Working on your small business, not in it

in Managing by Nigel Bowen
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Small business

If small business owners had a dollar for every time they heard "You need to work on your business, not in it" they could probably take early retirement and never have to worry about working on, in or for a business ever again.

Clichés are clichés for a reason. There is much wisdom in the idea that small business operators need to step away from the day-to-day tasks of their enterprise and devote their time and energy to higher-value activities, such as cultivating new clients and conquering new markets. Here's how you can let go of the reins in order to grab exciting opportunities.

Commit to doing it

It's easy on an intellectual level to be attracted to the idea of working on rather than in your business, but it's rather more complicated emotionally. It involves making the transition from doing tasks within your comfort zone to undertaking unfamiliar and often uncomfortable activities, such as attending networking opportunities, giving talks at industry events and dealing with the media. If you're not committed to the process you'll quickly find some reason (invariably some variant of "the business just can't function without me there overseeing things") to slip back into the comforting groove of running rather than improving your business.


Time for another old but true business cliché: you need to delegate. If your small business is to function in your absence (and you'll be absent a lot more if you're serious about pursuing growth opportunities) you need to have people there to do what you used to. Take the time to employ competent staff and train them up thoroughly. As long as you've got good hiring and training processes in place, you'll be pleasantly surprised at just how smoothly the business can run without your constant involvement.

Systematise everything

Even the best-trained staff are not mind readers. If you don't want them pestering you with phone calls and emails while you're out shaking the trees, you better compile a comprehensive operations manual and have clear procedures in place for everything from dealing with an unhappy customer to the temperature the office air conditioner is set to.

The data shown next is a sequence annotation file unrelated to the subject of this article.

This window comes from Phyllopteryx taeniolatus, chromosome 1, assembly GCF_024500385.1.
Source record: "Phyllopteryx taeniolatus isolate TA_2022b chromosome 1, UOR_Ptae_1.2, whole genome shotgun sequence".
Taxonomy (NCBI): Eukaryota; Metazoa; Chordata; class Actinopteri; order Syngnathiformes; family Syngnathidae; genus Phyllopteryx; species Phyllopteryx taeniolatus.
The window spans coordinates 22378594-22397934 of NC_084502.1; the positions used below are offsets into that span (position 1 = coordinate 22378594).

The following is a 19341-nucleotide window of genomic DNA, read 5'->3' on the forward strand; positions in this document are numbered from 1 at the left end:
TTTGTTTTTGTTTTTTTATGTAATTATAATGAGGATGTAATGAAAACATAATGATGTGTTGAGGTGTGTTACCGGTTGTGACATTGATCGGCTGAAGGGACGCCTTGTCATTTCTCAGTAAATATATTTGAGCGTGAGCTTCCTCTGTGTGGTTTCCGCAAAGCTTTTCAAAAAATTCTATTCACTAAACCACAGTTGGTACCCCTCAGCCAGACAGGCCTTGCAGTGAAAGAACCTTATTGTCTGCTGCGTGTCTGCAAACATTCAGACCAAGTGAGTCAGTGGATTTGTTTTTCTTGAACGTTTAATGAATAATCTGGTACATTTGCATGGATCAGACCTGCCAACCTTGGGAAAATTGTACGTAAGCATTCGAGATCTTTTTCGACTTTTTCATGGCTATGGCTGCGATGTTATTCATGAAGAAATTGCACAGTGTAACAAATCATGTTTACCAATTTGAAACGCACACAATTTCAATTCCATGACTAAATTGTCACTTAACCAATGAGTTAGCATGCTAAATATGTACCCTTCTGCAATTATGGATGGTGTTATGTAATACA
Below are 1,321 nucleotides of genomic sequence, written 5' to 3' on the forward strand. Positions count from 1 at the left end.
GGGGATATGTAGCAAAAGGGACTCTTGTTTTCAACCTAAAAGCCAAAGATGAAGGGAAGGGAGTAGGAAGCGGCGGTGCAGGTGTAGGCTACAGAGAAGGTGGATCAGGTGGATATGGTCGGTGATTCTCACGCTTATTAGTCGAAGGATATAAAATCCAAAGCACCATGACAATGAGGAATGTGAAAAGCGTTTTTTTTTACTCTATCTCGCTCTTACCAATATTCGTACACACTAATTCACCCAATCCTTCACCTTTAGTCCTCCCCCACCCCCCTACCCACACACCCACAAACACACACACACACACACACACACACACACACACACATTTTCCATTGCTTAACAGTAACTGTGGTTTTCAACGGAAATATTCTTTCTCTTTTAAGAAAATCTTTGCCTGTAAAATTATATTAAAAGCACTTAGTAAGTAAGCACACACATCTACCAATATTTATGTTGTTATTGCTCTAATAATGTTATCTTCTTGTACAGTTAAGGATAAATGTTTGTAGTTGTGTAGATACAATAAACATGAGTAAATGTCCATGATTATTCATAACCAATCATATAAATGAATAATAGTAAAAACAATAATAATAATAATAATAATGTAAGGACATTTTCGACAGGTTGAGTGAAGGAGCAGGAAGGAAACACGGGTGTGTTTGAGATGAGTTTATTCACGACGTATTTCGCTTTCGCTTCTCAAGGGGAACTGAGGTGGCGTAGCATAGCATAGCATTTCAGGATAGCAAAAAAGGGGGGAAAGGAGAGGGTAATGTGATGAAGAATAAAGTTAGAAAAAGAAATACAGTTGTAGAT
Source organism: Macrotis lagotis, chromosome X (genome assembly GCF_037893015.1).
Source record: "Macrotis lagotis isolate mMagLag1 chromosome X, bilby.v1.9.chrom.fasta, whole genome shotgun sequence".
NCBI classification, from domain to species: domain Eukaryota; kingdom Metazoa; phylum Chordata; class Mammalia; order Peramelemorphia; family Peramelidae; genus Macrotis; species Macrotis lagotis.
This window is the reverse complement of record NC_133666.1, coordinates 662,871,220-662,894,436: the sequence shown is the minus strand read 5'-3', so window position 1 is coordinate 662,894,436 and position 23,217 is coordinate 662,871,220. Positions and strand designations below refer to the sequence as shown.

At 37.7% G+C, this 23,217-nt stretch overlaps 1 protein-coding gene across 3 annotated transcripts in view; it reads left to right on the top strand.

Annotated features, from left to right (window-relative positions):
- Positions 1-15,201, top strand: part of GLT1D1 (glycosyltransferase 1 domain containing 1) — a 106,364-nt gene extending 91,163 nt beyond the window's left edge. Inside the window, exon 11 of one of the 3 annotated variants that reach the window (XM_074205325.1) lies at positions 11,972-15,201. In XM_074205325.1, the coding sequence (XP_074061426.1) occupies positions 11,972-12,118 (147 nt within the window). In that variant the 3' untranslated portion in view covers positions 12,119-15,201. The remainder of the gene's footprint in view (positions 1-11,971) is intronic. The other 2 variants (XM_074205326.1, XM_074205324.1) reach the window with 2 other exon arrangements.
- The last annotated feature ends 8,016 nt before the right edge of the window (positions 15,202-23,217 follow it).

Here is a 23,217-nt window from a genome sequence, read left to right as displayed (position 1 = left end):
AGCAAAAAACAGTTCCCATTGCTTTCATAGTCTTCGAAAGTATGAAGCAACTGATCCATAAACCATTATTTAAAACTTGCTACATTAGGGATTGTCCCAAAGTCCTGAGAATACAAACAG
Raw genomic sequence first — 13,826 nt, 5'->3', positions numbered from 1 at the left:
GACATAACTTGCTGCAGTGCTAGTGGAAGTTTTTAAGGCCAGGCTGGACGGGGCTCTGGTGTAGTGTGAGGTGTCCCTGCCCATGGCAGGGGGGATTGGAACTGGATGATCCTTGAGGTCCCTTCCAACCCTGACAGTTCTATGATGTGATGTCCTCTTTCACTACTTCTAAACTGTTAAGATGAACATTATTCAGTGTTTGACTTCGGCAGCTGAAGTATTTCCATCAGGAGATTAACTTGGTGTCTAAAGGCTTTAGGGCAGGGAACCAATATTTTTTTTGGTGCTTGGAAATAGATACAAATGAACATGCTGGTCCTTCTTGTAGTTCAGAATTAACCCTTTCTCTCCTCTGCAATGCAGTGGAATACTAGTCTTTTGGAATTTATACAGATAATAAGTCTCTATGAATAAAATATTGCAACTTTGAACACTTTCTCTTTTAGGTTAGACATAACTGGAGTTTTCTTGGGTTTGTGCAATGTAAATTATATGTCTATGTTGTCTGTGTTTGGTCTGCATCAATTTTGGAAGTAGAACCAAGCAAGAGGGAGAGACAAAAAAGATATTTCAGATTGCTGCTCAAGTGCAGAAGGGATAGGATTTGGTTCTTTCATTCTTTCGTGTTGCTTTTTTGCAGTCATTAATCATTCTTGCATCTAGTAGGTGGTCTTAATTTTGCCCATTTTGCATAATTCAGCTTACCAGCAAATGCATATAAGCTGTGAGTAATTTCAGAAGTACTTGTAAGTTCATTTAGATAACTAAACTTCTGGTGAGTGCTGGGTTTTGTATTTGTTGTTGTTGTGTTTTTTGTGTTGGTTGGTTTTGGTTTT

Related to the above point, technology is increasingly facilitating automation of standard tasks. Whether it's keeping track of accounts, taking customer orders or rostering staff, there is almost certainly some software out there that will help free up many hours of your time.

Allow yourself and your staff thinking time

While there's a lot of romanticism surrounding the creative process, the reality is that innovative individuals and companies get that way because they devote time and effort to it. Whether it's religiously starting your day with 30 minutes of 'reflection time' during which you read articles about your industry and think about how to improve your own business, or demanding your staff devote a couple of hours each week to participate in an office brainstorming session, the only way you'll harvest the ideas to take your enterprise to the next level is by providing a space for them to blossom.

Moving from working in to on your small business is a major transition and one that a surprisingly large number of owners either never make or quickly abandon. If you can stay the course, you'll reap the rewards and might even end up in a position to retire early after all.

This article represents the views of the author only and not those of American Express.

Related Keywords : Small Business
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Nigel Bowen

Nigel is a freelance journalist and web content provider. Over the past 15 years he has worked for many of Australia's major print media companies and written for a wide range of newspapers, magazines, trade publications and websites. Nigel most enjoys writing about entrepreneurship, popular culture, politics, social trends and small business.

Poll Results

How many hours do you work on your business each week?

  • 20-30
  • 30-40
  • 40-50
  • 50-60

Poll Results

How many hours do you work on your business each week?

20-30: 18%
30-40: 18%
40-50: 23%
50-60: 41%